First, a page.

Remembrance Day: A race-against-time thriller to save a city from destruction - book cover
Thrillers & Suspense
  • Publisher : Quercus
  • Published : 30 May 2019
  • Pages : 496
  • ISBN-10 : 1787479390
  • ISBN-13 : 9781787479395
  • Language : English

Remembrance Day: A race-against-time thriller to save a city from destruction

'An espionage master' Charles Cumming

A terrifying plot to unleash destruction in London. A very unlikely spy. The countdown has begun...

Constantine Lindow is waiting for his brother Eamonn outside a central London tube station when a bus turns into the street and explodes. The next day Con is arrested as the prime suspect for the bombing.

Con is determined to prove his innocence, but the only way he can do that is to find the real bomber. As he digs deeper, he finds himself confronted by his own brother's secret life - and the cold-blooded killers from his past.

The trail leads Con halfway across the world and back to London, where he tracks down a killer with a genius for encryption codes. Only Con can crack the code. Only Con can stop that telephone ringing...

'British espionage fiction is the best in the world, and Porter is part of the reason why' Lee Child

Readers Top Reviews

Dear Henry, I found this storly absolutely compelling. Loved it. The British Secret Service/ political elements ring chillingly plausible, as does the use of modern technology for terrorist purposes. I wasn't completely convinced by the part that plays in the USA and the love-story element but I'll forgive you that because I found the rest so addictive. And that is the good/ bad news - I was glued to the book almost from the first page. Everything else has had much lower priority for the past few days. Now, of course, I'm going to have to buy another of your novels ... but only after I have got some work done. Regards, Rita.
I ask for a lot: sensible story, novelty, just about believable, and resolution of the stories strands. Henry Porter considerably delivers and fir me, this was one if his best. Contemporary and almost plausible. Well done
Chris FogartyLarry G
Were Remembrance Day simply a thriller I would rate it five stars. It is fast-paced and some neat science is woven into a suspenseful plot. Its deadly pyrotechnics and interesting locales suggest that its targeted market is viewers rather than readers. Its great defect is in its misrepresentation of the Anglo-Irish conflict. It assumes that the reader is fully disinformed by Brit propaganda. In reality, Ireland's 834 years of Brit rule has been one long genocide varying only in its intensity. Liz I, Cromwell and Victoria each murdered more than half of Ireland's population. The author presents ex-IRA-man Lindow as an ex-terrorist. He depicts Lindow's Irish mother as evil to the extent that she is a patriot. As antitoxins to such gross propaganda buy Ten Men Dead or Eye-Witness Bloody Sunday or (Sutton's) Index of Deaths From the Conflict in Ireland. Author Porter is refuted by the official murder record. For example; wwwdotterrorismirelanddotcom shows that, of the 173 child-murders in this post-1969 phase, 20 were by Irish forces; 153 by Brit forces - the actual terrorists.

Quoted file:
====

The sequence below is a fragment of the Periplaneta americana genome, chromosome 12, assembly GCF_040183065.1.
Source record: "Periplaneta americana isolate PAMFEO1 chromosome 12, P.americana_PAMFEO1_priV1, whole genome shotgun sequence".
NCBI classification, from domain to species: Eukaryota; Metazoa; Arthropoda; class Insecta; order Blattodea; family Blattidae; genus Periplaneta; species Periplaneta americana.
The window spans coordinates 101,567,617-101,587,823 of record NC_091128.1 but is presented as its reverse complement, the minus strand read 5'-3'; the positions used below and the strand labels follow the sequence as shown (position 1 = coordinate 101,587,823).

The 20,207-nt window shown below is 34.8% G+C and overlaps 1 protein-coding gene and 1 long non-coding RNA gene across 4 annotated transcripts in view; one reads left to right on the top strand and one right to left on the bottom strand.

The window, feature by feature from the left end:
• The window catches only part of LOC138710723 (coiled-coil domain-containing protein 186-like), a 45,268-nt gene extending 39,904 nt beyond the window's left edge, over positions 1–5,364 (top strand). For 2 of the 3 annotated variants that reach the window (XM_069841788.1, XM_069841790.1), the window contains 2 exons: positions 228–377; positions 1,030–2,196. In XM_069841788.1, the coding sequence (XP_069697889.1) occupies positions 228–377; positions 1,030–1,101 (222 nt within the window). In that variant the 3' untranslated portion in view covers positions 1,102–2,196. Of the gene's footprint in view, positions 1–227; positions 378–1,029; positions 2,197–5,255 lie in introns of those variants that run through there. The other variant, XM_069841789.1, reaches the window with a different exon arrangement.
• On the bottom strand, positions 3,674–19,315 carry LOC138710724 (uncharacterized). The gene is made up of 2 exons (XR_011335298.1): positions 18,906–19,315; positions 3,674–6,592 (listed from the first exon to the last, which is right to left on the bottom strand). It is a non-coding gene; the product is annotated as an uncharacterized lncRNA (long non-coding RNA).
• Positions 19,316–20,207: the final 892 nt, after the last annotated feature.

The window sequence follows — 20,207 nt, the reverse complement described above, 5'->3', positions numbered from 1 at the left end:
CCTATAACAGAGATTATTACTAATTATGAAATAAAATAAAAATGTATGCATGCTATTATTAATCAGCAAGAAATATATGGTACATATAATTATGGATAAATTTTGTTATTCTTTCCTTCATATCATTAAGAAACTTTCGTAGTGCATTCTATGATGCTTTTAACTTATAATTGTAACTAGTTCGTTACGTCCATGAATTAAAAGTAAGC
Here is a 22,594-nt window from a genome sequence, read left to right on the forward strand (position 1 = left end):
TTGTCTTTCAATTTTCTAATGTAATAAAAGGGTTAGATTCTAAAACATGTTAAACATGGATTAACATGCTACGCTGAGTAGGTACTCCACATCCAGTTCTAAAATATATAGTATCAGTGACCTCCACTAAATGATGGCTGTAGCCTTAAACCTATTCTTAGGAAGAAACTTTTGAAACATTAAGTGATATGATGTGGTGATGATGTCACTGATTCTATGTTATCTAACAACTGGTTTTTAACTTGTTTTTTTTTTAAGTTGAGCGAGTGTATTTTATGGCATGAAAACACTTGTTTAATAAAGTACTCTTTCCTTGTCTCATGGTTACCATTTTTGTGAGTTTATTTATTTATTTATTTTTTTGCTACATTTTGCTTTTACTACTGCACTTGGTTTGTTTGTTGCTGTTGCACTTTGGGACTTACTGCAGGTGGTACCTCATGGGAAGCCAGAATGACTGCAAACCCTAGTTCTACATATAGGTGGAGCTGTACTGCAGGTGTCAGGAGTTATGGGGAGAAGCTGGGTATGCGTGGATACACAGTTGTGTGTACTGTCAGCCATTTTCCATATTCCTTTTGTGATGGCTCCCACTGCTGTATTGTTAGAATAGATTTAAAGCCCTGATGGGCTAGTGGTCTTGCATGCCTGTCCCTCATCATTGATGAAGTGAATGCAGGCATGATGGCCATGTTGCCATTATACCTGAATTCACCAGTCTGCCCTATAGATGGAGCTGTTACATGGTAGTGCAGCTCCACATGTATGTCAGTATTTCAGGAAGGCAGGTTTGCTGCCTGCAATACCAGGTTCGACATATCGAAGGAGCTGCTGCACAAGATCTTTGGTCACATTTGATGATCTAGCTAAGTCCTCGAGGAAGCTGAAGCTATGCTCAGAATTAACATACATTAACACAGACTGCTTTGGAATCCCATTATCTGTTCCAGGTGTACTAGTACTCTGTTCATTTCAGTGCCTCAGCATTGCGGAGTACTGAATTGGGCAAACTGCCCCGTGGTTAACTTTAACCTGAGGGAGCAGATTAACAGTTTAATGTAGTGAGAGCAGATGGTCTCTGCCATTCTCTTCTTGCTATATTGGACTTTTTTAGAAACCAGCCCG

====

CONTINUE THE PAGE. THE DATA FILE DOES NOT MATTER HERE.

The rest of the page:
Irish born molecular biologist Constantine Lindow left Boston for a research job in London. Con waits for his brother near an Underground station when a bomb explodes. Many innocent people die and Con lands unconscious in the hospital. When he regains consciousness, Con realizes the police suspect he set off the bomb, working as an agent of the IRA. REMEMBRANCE DAY is a non-stop thriller that brings terrorism into the twenty-first century with the use of the telephone to set off a bomb. The story line is exciting especially when Con and Kenneth separately work on the investigation. Though some of the subplots add little to the main story line, they too generate much excitement and energy. In his debut tale, Henry Porter freshens up the terrorist thriller with a classy believable chiller. Harriet Klausner
T. Judd
This is one of those all too rare occurences: a truly great first novel in the thriller/suspense, etc. field. Here, Henry Porter proves that there is rich ore to be mined in the post-Cold War, post-Northern Ireland era. While the "Troubles" are an essetial part of the plot's background, the story is driven by a set of fascinating characters. In fact, Commander Kenneth Foyle of Scotland Yard's Anti-Terrorist Unit is a prime candidate for a series. Wathcing Foyle take hold of the case even against the wishes of his own service and the active enmity of the Security Service is an interesting story in itself as we watch the Security Service implode from its own intrigues and attempts to impede the main investigation into the bombing that killed Lindow's brother and implicated Lindow only because the authorities were protecting themselves from other revalations. Kirsty Lainge of the Security Service is an especially interesting character, although in some ways it did seem obvious what stance she would ultimately take and what the outcome would be for her. The question of Mary's relationship to all this is answered early but the fate of one of the injured bystanders is an interesting twist at the end. In fact, the last line of the book was very appropriate. I look forward to "A Spy's Life" with an assurance, from reading the reviews, that Henry Porter has not faded much, if at all, from his first effort. "Remembrance Day" is simply a great read and highly recommended.